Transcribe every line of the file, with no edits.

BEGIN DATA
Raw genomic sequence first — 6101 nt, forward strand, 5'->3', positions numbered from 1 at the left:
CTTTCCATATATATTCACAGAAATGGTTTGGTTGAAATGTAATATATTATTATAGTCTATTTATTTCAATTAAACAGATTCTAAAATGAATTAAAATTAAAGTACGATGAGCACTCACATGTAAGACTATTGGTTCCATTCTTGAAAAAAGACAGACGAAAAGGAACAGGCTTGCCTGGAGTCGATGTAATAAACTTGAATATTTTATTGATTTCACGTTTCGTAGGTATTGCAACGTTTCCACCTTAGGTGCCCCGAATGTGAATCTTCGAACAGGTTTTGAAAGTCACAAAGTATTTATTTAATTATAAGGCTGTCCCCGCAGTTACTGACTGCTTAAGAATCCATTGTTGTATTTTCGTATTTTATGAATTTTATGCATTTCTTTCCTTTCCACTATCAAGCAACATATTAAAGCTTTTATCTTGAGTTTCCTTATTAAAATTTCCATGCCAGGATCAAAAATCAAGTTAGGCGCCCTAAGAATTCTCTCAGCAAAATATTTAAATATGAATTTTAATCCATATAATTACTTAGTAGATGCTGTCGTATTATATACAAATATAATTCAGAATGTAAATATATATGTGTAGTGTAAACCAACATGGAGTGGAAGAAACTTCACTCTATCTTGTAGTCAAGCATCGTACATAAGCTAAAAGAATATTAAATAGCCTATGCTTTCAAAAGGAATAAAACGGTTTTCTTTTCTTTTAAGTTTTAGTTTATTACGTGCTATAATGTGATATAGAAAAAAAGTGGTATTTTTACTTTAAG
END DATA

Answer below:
Raw genomic sequence first — 6101 nt, forward strand, 5'->3', positions numbered from 1 at the left:
CTTTCCATATATATTCACAGAAATGGTTTGGTTGAAATGTAATATATTATTATAGTCTATTTATTTCAATTAAACAGATTCTAAAATGAATTAAAATTAAAGTACGATGAGCACTCACATGTAAGACTATTGGTTCCATTCTTGAAAAAAGACAGACGAAAAGGAACAGGCTTGCCTGGAGTCGATGTAATAAACTTGAATATTTTATTGATTTCACGTTTCGTAGGTATTGCAACGTTTCCACCTTAGGTGCCCCGAATGTGAATCTTCGAACAGGTTTTGAAAGTCACAAAGTATTTATTTAATTATAAGGCTGTCCCCGCAGTTACTGACTGCTTAAGAATCCATTGTTGTATTTTCGTATTTTATGAATTTTATGCATTTCTTTCCTTTCCACTATCAAGCAACATATTAAAGCTTTTATCTTGAGTTTCCTTATTAAAATTTCCATGCCAGGATCAAAAATCAAGTTAGGCGCCCTAAGAATTCTCTCAGCAAAATATTTAAATATGAATTTTAATCCATATAATTACTTAGTAGATGCTGTCGTATTATATACAAATATAATTCAGAATGTAAATATATATGTGTAGTGTAAACCAACATGGAGTGGAAGAAACTTCACTCTATCTTGTAGTCAAGCATCGTACATAAGCTAAAAGAATATTAAATAGCCTATGCTTTCAAAAGGAATAAAACGGTTTTCTTTTCTTTTAAGTTTTAGTTTATTACGTGCTATAATGTGATATAGAAAAAAAGTGGTATTTTTACTTTAAG